Friday, December 28, 2007

In which a virulent wingnut ....

Holds himself out as an example by proving this to be true while referring to this post.

Marginalized Action Dinosaur (MAD for short) seems to have a comprehension problem. In the post he refers to, the issue was whether the Harper minority government has the authority to change the operation of the Canadian Wheat Board by cabinet order. There was, as any intelligent reader can see, nothing indicating a position "for" or "against" the existence of the CWB. The point was that Harper and his minister of agriculture are required to conduct this democracy in a democratic fashion. Thus, if they wish to change a Canadian statute, in this case the Canadian Wheat Board Act, it requires legislation passed by Parliament.

Clearly, MAD doesn't get that. In his post under the category "commies" he wrote:
So you can create the wheat board by an order in council. But when all the farmers vote to get rid of their temporary war measure and another order in council is passed thats unlawful.
Umm... no. The Canadian Wheat Board was actually created in 1935 by an act of Parliament.

The temporary war measure MAD refers to was actually The Board of Grain Supervisors established by the Canadian government during The Great War for the 1917-18 and 1918-19 crop years. After the war, the government created the first Canadian Wheat Board to market the 1919-20 crop.

In 1920 the Canadian Wheat Board was disbanded by the government. Period. Except that western farmers actually liked the concept.
The CWB of 1919-20, like the BGS before it, was seen as an extraordinary measure by both the federal government and its political supporters in the Canadian grain trade, one that it was felt could not be justified as a permanent marketing arrangement under peacetime conditions, so it was disbanded in 1920 after one year's operation. However, in this one year the concept had gained widespread support among farmers and farm organizations throughout Western Canada. These organizations opposed the abandonment of the CWB in 1920 and began immediately to press the government to re-establish it. When the government refused to do this, farmers took action of their own and created "Wheat Pools" in each of the three Prairie provinces in 1923. The Pools also set up their own jointly owned Central Selling Agency for wheat and their system of payments for wheat deliveries was similar to that established under the 1919-20 Wheat Board.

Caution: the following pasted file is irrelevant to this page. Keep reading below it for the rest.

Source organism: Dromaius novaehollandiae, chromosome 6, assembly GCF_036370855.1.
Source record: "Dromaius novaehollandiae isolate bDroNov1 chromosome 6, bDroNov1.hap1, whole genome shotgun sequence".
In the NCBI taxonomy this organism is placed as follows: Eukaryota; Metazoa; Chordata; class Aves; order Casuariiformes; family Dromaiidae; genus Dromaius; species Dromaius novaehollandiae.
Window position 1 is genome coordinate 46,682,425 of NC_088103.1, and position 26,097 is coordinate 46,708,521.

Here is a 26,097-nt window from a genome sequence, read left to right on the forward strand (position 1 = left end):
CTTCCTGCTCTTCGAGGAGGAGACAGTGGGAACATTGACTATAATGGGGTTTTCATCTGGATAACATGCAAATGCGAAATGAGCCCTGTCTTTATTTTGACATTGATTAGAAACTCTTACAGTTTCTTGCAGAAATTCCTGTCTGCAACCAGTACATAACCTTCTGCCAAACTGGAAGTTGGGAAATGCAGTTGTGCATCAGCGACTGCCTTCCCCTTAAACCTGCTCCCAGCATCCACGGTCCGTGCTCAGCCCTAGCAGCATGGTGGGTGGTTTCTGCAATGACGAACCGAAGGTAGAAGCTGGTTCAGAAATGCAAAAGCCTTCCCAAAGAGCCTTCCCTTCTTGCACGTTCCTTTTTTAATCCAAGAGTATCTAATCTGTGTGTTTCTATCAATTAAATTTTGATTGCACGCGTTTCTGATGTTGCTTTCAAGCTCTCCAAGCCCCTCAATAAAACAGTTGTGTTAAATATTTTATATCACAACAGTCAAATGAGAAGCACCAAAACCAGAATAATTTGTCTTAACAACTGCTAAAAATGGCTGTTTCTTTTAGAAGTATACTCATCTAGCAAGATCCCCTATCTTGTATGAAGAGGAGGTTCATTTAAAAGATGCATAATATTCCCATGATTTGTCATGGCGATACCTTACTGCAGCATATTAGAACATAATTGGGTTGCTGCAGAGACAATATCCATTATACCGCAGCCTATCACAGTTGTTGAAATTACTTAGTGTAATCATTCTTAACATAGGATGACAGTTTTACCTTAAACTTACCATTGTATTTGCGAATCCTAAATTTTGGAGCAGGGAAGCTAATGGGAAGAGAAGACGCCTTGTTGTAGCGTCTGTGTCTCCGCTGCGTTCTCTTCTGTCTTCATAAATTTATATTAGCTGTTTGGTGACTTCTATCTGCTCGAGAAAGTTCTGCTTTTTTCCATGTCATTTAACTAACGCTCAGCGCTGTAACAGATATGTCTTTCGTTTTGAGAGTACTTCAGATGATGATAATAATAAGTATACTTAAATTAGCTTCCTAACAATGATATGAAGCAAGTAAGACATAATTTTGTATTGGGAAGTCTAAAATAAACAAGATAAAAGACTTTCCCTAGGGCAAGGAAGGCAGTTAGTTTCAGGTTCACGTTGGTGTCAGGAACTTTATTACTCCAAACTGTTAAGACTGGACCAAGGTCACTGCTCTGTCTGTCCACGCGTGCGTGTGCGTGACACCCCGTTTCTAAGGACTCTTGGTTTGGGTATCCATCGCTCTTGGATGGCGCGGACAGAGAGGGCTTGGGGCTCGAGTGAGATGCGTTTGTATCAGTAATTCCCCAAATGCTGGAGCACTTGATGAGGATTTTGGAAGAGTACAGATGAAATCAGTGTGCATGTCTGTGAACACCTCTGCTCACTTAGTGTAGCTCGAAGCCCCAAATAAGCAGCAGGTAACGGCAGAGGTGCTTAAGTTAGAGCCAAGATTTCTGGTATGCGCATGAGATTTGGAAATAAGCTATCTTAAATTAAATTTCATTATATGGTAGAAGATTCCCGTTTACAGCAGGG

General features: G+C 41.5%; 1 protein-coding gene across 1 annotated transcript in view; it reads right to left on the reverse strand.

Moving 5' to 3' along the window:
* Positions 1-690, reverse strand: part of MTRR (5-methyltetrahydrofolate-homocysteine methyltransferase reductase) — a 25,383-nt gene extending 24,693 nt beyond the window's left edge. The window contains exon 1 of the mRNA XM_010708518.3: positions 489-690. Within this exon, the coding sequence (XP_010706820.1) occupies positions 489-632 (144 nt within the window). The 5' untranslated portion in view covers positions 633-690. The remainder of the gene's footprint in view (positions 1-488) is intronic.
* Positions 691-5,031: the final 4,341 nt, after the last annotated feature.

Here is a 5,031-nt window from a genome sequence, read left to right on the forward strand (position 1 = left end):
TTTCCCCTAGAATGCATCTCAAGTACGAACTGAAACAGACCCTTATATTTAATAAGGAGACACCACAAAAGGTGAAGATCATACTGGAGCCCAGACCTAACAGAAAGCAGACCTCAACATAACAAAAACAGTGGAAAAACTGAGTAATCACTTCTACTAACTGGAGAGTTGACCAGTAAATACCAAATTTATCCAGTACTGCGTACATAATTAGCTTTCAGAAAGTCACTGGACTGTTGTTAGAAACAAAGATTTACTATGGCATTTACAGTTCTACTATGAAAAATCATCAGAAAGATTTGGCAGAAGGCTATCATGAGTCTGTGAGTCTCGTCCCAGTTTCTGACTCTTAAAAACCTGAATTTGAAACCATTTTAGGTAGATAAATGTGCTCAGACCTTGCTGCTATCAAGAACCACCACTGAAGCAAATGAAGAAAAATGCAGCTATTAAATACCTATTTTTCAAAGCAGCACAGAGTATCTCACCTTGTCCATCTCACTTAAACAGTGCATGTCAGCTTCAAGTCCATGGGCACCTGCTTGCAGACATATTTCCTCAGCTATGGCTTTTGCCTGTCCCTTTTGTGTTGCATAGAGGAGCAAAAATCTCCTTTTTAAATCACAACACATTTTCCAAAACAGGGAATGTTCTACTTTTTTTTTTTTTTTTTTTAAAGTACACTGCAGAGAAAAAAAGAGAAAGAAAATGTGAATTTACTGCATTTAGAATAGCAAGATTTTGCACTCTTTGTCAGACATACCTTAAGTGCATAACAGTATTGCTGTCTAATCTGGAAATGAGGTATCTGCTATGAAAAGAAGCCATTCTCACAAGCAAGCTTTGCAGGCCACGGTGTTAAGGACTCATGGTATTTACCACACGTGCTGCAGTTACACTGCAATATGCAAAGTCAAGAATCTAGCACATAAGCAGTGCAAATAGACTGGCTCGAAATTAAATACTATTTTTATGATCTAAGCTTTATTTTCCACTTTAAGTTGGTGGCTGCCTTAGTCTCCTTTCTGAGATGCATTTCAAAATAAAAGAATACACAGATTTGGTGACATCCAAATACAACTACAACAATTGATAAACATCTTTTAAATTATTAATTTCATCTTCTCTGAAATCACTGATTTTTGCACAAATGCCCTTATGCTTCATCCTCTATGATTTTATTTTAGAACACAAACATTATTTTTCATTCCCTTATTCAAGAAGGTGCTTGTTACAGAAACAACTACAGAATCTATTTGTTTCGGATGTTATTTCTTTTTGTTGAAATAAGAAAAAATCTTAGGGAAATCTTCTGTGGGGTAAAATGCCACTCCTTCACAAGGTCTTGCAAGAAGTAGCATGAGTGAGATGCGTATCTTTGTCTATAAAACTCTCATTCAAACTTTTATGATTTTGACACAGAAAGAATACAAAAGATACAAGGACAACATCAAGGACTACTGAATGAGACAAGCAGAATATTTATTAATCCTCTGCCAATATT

Uh oh. Farmers doing their own "pool" marketing. And the government refused to participate.
The Pools operated well for several years, but the federal government was once again forced to intervene in grain marketing after the collapse of international wheat prices in 1929 and the onset of the Great Depression. Wheat market prices fell to such low levels that the Wheat Pools could no longer hope to recover from the market what they had paid out in initial payments for the harvest of 1929, and were facing bankruptcy. From 1930 onward, the federal government had to step in and provide the bankers of the Wheat Pools with a federal guarantee on their loans to the Wheat Pools, and had to guarantee the Pools' initial payments to farmers. In this situation, it decided to put its own representative in place as the general manager of the Central Selling Agency.
In MAD's world, this simply would not happen. He's a Reformer. The farmers would have been allowed to go bankrupt... causing a ripple effect that would have left Canadians eating tree bark.

Still, the federal government wanted to avoid being involved.
In the early 1930s the federal government still hoped that its involvement in grain marketing would be temporary and that it would be able to extricate itself from this in time and return all grain marketing activities to the private sector.
But the Depression was still strong and the farmers actually wanted a single-desk marketing agency.
When it became clear by 1935, however, that its involvement was going to be longer-term than originally envisaged, it decided to formalize that involvement and enact the Canadian Wheat Board Act, which was signed into law on July 5, 1935. As with the 1919 Wheat Board, any losses incurred by the new CWB on its operations were to be absorbed by the federal government and any profits were to be returned to producers who delivered wheat to the CWB.
So, MAD's assertion that the CWB is a temporary wartime measure is a blatant falsehood. That or he's lazy and doesn't bother looking things up.

Take your pick.

And if you're wondering about the title of his blog, this should explain it.

I know. It puts self-pity on a whole new level.

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